The difference between micromanaging and appropriate questioning is not always a bright line. What really defines micromanaging is not whether a director is digging into details. It’s really a question of which details and for what purpose. Is the director making a small point, like nit-picking expenses? Or is the director drilling down into details that help reveal a higher-level issue — detecting a structural change, getting at the root cause of a problem, or questioning the effectiveness of a process?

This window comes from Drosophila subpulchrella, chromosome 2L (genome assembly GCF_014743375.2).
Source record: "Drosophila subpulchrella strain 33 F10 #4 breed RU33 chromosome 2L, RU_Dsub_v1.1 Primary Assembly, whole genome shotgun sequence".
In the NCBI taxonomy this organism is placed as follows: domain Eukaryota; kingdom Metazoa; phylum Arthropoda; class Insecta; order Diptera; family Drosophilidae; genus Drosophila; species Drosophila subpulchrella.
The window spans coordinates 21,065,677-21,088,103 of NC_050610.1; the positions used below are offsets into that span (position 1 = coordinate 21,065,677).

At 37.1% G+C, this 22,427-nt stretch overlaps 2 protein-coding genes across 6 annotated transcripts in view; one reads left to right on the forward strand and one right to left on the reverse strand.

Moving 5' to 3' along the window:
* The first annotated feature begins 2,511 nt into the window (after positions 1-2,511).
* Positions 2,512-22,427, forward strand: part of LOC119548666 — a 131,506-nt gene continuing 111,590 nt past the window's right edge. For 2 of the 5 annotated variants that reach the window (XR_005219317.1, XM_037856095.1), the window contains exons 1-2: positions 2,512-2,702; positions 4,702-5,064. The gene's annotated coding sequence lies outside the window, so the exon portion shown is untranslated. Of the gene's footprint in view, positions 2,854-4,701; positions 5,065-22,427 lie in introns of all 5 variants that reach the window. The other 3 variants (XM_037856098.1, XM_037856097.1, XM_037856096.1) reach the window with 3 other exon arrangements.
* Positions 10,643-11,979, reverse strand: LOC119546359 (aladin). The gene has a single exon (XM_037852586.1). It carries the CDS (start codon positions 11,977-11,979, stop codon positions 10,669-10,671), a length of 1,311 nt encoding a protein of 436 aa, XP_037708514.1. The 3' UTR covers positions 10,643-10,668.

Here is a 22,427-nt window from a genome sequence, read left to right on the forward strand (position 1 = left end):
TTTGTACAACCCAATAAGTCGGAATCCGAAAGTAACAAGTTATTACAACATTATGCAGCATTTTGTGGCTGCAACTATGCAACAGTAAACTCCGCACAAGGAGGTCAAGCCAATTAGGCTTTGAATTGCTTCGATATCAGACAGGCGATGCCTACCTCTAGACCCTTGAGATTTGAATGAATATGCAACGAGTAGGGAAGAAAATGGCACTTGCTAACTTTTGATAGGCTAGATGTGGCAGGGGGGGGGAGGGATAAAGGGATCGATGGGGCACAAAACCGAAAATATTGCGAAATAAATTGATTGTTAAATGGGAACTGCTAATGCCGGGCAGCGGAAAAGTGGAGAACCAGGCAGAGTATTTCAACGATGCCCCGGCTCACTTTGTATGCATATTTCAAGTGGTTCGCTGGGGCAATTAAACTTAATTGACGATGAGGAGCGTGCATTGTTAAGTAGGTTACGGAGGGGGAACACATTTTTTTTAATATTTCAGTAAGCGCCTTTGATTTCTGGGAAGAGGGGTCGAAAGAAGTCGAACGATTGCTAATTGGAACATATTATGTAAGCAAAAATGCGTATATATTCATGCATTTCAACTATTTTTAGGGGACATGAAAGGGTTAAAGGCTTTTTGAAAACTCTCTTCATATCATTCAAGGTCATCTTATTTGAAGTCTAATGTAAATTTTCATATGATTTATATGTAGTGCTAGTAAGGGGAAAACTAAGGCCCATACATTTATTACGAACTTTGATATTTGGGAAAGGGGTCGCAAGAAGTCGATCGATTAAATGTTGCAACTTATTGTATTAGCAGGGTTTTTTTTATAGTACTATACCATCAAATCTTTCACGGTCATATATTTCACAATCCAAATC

Asking questions of an operating nature is not in itself micromanaging, as long as the questions lead to insights about issues like strategy, performance, major investment decisions, key personnel, the choice of goals, or risk assessment. Probing a decline in gross margins, for example, can easily be seen as nitpicky in some circumstances. But in industries like office supplies or personal computers, where gross margins have taken a beating over the last ten years, directors might be trying to discern whether the decline is symptomatic of a fundamental shift in the industry and therefore whether the strategy has become obsolete. The key lies in the analytics of working backward to link the operating details with strategic issues.